Experts say Noordin's death Thursday gives Indonesia a window to recalibrate its battle to confront other militants.
Mr. Noordin was a charismatic, university-educated Malaysian who moved to Indonesia in 2002. There he built bombs, trained young recruits, and helped organize attacks on Western targets. These included the bombing of the JW Marriott hotel in Jakarta in 2003, an attack in 2004 on the Australian Embassy, and, most recently, suicide bombings at the JW Marriott and Ritz-Carlton hotels on July 17.
Authorities said he died Thursday in an overnight police raid on a safe house in central Java, along with two accomplices. His death came one month after police killed a militant linked to the July 17 bombings who was mistakenly identified as Noordin. Police said this time they had matched his fingerprints.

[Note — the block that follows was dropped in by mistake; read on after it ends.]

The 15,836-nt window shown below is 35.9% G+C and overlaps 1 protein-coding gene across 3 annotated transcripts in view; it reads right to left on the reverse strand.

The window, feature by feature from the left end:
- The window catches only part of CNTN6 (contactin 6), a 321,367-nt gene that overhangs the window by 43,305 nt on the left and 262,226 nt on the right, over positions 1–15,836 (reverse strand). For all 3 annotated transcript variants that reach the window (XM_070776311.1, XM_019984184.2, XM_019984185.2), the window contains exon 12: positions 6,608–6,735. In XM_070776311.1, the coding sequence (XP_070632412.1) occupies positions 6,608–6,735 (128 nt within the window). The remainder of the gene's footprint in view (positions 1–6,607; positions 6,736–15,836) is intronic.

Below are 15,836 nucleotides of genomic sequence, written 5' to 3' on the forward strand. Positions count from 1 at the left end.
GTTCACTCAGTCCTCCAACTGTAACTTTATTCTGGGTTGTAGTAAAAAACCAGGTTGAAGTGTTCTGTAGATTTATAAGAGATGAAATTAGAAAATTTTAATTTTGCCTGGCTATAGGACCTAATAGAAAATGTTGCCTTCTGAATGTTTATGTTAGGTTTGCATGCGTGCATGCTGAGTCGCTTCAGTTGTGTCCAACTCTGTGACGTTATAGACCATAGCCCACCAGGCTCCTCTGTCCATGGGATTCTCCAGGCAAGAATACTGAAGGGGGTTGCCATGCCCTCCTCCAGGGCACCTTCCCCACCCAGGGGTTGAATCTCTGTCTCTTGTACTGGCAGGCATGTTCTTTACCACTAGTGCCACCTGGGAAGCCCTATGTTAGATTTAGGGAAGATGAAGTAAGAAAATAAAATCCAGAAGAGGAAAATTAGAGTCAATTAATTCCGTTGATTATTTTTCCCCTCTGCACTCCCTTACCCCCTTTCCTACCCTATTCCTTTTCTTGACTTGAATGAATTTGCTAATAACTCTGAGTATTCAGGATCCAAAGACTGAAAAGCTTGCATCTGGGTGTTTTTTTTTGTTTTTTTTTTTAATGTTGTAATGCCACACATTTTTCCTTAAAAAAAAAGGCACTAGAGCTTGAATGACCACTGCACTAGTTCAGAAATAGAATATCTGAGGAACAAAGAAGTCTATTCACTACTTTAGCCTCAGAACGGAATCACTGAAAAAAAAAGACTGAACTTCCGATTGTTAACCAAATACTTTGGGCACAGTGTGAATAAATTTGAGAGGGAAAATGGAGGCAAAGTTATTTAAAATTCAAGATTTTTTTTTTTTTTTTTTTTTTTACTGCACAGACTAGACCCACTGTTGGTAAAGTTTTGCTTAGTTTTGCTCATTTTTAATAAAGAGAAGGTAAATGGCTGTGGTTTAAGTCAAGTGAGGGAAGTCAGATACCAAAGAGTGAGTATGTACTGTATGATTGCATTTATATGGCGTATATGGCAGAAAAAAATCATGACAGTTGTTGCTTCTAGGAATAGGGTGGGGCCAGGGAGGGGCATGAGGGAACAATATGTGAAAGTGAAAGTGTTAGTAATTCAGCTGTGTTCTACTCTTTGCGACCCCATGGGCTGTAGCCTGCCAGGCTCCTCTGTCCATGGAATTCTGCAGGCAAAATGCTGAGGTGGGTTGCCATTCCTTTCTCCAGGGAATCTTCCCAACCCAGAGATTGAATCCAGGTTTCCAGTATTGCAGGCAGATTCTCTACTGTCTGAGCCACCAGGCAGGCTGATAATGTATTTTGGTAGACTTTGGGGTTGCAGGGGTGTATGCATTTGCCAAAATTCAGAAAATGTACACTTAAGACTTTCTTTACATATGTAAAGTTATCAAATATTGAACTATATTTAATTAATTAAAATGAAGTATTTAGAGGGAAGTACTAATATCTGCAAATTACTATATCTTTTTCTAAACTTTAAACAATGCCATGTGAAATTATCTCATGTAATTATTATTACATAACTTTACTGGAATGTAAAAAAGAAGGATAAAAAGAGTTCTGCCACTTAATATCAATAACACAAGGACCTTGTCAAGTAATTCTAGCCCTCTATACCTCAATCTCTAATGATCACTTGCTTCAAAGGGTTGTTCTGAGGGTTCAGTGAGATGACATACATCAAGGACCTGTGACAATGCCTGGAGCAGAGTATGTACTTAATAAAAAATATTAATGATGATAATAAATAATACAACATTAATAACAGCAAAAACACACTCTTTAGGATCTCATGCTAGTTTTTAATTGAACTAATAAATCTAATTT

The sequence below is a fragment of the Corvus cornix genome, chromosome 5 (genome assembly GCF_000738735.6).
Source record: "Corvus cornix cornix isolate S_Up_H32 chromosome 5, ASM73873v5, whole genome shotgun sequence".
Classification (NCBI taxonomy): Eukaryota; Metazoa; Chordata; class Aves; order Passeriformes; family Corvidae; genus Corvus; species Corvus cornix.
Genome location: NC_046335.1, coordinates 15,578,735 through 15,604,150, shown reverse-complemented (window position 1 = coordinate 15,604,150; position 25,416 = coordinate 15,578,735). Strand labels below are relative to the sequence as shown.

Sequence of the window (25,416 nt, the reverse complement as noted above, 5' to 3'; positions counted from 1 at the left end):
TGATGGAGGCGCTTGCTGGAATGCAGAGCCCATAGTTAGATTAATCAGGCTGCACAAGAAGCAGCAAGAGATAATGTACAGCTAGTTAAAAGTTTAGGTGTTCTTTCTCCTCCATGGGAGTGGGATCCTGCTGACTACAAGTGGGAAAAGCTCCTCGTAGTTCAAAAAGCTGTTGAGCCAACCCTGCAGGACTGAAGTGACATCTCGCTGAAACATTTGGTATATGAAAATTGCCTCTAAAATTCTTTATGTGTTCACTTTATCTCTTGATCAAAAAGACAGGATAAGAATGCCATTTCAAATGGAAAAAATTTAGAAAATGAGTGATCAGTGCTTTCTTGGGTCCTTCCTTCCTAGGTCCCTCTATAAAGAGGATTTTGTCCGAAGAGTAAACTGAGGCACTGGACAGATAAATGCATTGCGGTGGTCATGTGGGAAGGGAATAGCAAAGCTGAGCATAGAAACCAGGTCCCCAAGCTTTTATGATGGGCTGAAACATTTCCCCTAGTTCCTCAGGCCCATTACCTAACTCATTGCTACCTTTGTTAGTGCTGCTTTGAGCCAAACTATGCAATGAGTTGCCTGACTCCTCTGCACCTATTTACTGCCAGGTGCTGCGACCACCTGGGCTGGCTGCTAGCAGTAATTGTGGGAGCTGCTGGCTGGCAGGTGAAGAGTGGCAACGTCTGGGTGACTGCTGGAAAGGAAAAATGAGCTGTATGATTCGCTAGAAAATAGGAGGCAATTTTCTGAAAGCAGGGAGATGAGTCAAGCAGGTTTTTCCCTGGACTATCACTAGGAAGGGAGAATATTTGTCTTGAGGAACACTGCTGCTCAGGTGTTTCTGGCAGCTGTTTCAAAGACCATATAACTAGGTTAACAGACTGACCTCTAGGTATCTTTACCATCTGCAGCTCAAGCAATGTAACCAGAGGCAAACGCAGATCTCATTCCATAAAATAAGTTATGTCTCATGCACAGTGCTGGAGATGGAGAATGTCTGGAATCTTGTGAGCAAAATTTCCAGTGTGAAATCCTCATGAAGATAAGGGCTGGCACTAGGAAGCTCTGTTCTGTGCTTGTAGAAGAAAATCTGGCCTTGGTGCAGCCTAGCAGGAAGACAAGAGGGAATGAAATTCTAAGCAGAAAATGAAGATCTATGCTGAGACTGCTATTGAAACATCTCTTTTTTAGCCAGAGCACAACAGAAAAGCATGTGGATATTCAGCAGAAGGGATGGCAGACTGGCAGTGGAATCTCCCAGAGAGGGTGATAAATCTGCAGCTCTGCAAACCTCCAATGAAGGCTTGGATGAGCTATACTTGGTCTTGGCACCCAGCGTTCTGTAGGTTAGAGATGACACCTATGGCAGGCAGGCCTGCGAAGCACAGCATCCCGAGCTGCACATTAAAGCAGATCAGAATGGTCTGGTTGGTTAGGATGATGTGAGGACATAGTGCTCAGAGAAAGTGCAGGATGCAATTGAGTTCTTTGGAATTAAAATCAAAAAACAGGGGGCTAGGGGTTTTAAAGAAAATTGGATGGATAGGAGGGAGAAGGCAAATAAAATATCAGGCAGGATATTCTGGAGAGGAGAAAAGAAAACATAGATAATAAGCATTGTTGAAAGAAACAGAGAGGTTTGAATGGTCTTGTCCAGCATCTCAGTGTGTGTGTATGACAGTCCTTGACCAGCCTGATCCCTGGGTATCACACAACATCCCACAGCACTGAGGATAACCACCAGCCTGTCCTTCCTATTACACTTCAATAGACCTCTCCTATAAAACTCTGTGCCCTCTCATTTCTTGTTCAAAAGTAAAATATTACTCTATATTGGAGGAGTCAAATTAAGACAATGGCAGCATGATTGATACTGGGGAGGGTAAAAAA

Noordin taxed authorities with his ability to evade police dragnets, switch operational tactics, and seed new terror cells. While others are certain to try to take his place, they may struggle to replace him, giving Indonesia some breathing space to recalibrate its response to extremism, say experts on Islamic militancy in Southeast Asia.
"When he recruited someone, he had a track record [in terrorism]. There are other individuals who have credentials and charisma, but they don't have the same track record as Noordin," says Noor Huda Ismail, a security expert who runs the International Institute for Peacebuilding in Indonesia.
Eyeing resilience of country's militants